While there is some truth to the maxim to “not judge a book by its cover,” this is generally best applied to people, and even then it can be shown to not be the best way to proceed in all situations.
In fact, what actually holds true with respect to being able to understand a person better from their outward appearances and actions also applies to books. You shouldn’t judge either by a casual glance at the superficial covering, but if you study the outside carefully, you can actually gain a pretty accurate understanding of the inside.
I’ll leave this alone in how and when it should be used in respect to people and instead focus on books and give you a heuristic I use in selecting books. There is an inordinate amount of books out there to be read, but a lot of them are simply a waste of time for you to read. Being able to somewhat discern that on the front end will help with decision-making and help you decide if this book you just found in the bookstore that looks interesting, is in fact, worth your time to read.
A heuristic is another way of referring to a “rule of thumb.” From here on out, you are getting my opinion on how to select books, not an authoritative, “Thou shalt do such and such if you wanna be a good Christian in your reading.” To the extent you value my opinion on how I decide what to spend my time reading,, you’ll find this post helpful.
For starters, I have several authors that, while I don’t necessarily read everything they write, I consider them to be solid theologically and wiser than I am and so generally will value their recommendations on a book. These authors include (but are not limited to):
- John Piper
- D.A. Carson
- Al Mohler
- Mark Dever
- John Frame
- Tim Keller
- Paul David Tripp
- Carl Trueman
- David Powlison
- J.I. Packer
- Sinclair Ferguson
I would virtually recommend anything that any of these authors has written, and further, if a book has a little blurb by one of them on the book, it’s probably a solid book. That being said, don’t buy and read a book just because one of these men wrote it. Several of the authors listed above I personally own no books by. However, I value their recommendation, and if they published a book that fit my interests, or current research assignments, then I would definitely pick it up.
Beyond the author of the book, you can also look at the publisher to gain more information. I would generally recommend anything published by:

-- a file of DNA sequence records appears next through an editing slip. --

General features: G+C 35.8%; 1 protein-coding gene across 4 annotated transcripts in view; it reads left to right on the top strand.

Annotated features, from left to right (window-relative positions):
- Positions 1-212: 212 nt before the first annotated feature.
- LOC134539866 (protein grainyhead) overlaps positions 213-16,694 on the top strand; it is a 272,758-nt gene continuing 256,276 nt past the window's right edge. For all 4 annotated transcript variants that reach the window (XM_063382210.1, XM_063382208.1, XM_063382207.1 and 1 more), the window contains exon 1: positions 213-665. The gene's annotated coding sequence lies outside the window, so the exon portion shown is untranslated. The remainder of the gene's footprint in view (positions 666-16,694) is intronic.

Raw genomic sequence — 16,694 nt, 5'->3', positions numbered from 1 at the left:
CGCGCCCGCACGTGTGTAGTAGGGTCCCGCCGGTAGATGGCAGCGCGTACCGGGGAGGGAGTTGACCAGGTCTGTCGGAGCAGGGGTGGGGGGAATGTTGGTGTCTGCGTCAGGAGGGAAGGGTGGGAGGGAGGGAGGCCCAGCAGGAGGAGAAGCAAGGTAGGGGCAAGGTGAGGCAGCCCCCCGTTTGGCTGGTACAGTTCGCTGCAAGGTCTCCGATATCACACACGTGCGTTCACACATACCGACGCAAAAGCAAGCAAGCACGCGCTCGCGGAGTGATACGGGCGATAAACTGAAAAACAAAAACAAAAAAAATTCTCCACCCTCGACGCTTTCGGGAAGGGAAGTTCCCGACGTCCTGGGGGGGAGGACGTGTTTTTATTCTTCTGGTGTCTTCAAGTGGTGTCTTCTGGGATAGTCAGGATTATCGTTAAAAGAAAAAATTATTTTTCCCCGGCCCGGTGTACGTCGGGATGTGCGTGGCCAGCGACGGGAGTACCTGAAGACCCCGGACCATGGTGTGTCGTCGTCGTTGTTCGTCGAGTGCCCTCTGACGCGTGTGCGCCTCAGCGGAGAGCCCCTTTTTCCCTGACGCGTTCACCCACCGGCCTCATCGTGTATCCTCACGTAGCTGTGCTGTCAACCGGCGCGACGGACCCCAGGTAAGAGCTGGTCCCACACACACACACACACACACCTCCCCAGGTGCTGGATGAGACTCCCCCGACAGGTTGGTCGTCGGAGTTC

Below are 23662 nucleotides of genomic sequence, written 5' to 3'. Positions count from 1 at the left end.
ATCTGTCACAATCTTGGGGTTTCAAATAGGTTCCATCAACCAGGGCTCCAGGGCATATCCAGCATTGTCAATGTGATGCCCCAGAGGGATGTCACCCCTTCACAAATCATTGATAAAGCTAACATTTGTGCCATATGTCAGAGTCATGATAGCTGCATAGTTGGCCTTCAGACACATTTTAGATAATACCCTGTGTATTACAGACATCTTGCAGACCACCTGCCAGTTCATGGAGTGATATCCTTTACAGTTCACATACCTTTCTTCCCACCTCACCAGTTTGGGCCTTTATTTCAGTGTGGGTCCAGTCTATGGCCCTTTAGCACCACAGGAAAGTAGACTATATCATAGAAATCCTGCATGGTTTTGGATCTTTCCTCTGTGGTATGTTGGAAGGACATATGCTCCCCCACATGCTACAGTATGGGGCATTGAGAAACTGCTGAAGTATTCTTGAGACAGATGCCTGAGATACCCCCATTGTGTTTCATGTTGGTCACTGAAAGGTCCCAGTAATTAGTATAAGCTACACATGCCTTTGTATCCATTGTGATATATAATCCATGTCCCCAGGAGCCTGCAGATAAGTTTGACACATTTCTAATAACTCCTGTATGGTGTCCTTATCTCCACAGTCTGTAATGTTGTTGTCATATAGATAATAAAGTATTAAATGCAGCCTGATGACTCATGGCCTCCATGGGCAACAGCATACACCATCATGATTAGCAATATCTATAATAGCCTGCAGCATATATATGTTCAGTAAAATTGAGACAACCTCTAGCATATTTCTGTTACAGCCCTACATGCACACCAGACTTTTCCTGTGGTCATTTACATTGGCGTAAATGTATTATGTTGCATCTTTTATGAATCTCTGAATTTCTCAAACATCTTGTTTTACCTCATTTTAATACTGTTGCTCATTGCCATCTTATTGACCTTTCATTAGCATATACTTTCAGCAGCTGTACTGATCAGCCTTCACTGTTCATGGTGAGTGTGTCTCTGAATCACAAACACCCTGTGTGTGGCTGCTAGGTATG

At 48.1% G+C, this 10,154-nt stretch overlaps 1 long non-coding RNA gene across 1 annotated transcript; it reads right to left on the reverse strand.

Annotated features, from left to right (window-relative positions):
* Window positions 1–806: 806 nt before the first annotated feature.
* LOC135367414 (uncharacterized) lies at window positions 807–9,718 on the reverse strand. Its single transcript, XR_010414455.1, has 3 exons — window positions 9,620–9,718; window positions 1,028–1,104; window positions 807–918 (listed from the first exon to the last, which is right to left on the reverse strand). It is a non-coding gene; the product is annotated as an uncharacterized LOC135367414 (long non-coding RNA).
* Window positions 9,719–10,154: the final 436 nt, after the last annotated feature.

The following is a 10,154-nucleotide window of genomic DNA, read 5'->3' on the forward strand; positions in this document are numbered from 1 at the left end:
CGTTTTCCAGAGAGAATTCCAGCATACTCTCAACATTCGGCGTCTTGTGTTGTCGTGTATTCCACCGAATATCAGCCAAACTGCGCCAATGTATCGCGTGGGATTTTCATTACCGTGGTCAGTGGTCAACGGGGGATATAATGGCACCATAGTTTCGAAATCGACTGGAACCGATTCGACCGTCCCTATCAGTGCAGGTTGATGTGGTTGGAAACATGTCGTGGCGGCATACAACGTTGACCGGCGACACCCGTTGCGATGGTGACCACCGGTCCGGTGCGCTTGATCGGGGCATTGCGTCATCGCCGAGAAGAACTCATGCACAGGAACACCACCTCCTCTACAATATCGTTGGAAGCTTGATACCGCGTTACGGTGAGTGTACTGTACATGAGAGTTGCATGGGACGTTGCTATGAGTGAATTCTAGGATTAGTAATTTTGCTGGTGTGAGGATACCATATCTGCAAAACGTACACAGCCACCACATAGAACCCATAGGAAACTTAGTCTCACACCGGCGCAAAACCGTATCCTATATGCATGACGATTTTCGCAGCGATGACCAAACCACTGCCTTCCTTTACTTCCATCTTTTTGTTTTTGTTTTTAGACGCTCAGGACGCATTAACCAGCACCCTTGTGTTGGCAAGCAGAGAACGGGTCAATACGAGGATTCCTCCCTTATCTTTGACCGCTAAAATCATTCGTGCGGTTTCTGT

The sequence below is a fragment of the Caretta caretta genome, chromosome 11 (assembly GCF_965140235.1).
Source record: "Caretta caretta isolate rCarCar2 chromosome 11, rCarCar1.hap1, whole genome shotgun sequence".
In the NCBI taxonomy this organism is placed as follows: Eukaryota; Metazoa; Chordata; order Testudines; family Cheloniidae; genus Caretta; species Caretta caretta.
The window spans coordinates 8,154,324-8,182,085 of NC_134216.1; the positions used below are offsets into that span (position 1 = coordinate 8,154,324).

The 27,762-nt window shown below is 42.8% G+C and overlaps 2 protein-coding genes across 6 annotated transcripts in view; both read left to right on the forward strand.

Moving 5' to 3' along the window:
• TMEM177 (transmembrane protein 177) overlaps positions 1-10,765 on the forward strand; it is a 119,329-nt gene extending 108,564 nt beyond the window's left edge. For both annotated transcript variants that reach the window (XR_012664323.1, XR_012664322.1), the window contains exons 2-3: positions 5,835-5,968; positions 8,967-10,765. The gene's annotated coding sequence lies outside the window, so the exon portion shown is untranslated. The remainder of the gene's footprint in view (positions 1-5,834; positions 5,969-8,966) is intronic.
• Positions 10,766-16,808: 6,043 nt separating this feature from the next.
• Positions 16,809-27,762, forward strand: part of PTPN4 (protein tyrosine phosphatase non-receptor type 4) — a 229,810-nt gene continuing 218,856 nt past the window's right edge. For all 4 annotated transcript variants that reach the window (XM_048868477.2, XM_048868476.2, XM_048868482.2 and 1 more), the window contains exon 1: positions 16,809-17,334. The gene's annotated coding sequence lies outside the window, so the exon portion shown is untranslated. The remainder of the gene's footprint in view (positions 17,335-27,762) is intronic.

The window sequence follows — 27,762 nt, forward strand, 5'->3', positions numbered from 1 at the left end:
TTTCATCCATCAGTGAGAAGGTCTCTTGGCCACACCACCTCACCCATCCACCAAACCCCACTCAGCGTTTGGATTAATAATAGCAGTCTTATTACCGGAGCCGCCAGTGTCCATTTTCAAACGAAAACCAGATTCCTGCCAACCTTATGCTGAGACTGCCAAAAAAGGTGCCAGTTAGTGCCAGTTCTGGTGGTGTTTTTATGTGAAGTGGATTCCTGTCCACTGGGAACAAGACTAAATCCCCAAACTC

- P & R Publishing
- Banner of Truth Trust
- Christian Focus (and also Christian Heritage)
- New Growth Press
For all of these, I have yet to find a book that is not solid, although I don’t just buy a book because they publish it.
Though they focus on wider theological streams, I have greatly benefited from reading books published by these groups:
What you can gain from whether or not the book was published by one of these, is whether or not it was published by an academic imprint of them. In other words, a book published by IVP Academic is going to be a tougher read than just the average IVP book. That can at least be helpful as some publishers don’t differentiate, such as P&R and Eerdmans.
I don’t have any publishers that I would flat out not recommend, but given the nature of publishing companies having a concern for the bottom line, it is helpful to realize that money, not theological soundness, is what drives whether or not a certain book will be published (although I will say this is not necessarily true of the publishers I recommended). Incidentally, I would also be cautious of a “Christian” book that is published by a non-Christian publisher. Doesn’t mean it is theological vacuous, but I have very few edifying theological books that aren’t published by a Christian publisher. The bottom line is definitely a factor in a publication like that, and it should strike as at least odd that Free Press (to give one example) recently published Richard Dawkins’ latest book AND Joel Osteen’s latest book.
Hopefully this can be helpful to get you started in just a basic evaluation of a book that catches your eye. Let’s use an example real quick though to apply some of this.
Now if you’re like me, you probably have not read much of Poythress’ work. This book though caught my attention, so here is how I evaluated it. I turned it over and saw it had blurbs by Wayne Grudem (solid evangelical theologian), John Frame (solid Reformed philosopher), John Collins (OT scholar) and Kevin Vanhoozer (excellent scholar on hermeneutics). Poythress himself is a prof at Westminster Theological Seminary (NT Interpretation) and is listed as having a Ph.D from Harvard. The book is published by Crossway. Based on all that then, I bought the book and it has proved to be a very good read so far. In probing a little further, I found out that Poythress’ degree listed from Harvard is actually in mathematics, and he also holds a Th.M in apologetics from Westminster, a M.Litt (Master of Letters) from Cambridge, and Th.D from University of Stellenbosch. In addition to holding graduate degrees (two of which are doctorates) in three fields (mathematics, apologetics, NT), he also studied at the Summer Institute of Linguistics. So in the end, there is probably no one better qualified to write a book of this nature.
Now, there is probably another post needed to outline a more advanced approach to evaluating a book by its cover, but here at least was the basics. Hopefully, it will prove helpful for those wandering how to quickly evaluate whether a given book is worth buying/reading.